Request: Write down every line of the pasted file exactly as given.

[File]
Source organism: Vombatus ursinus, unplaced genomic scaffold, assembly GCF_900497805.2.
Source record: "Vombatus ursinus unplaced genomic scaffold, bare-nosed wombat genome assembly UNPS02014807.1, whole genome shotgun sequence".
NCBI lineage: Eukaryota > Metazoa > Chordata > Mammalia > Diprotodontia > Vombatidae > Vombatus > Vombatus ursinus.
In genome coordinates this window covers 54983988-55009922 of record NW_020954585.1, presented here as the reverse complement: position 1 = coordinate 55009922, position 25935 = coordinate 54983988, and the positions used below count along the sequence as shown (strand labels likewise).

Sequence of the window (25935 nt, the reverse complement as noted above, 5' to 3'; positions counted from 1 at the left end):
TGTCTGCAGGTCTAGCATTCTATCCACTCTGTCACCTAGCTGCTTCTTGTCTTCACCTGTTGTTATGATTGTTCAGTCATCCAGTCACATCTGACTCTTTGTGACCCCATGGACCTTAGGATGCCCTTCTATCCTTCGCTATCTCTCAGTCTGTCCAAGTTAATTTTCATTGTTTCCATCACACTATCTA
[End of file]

Source organism: Vombatus ursinus, unplaced genomic scaffold, assembly GCF_900497805.2.
Source record: "Vombatus ursinus unplaced genomic scaffold, bare-nosed wombat genome assembly UNPS02014807.1, whole genome shotgun sequence".
NCBI lineage: Eukaryota > Metazoa > Chordata > Mammalia > Diprotodontia > Vombatidae > Vombatus > Vombatus ursinus.
In genome coordinates this window covers 54983988-55009922 of record NW_020954585.1, presented here as the reverse complement: position 1 = coordinate 55009922, position 25935 = coordinate 54983988, and the positions used below count along the sequence as shown (strand labels likewise).

Sequence of the window (25935 nt, the reverse complement as noted above, 5' to 3'; positions counted from 1 at the left end):
TGTCTGCAGGTCTAGCATTCTATCCACTCTGTCACCTAGCTGCTTCTTGTCTTCACCTGTTGTTATGATTGTTCAGTCATCCAGTCACATCTGACTCTTTGTGACCCCATGGACCTTAGGATGCCCTTCTATCCTTCGCTATCTCTCAGTCTGTCCAAGTTAATTTTCATTGTTTCCATCACACTATCTA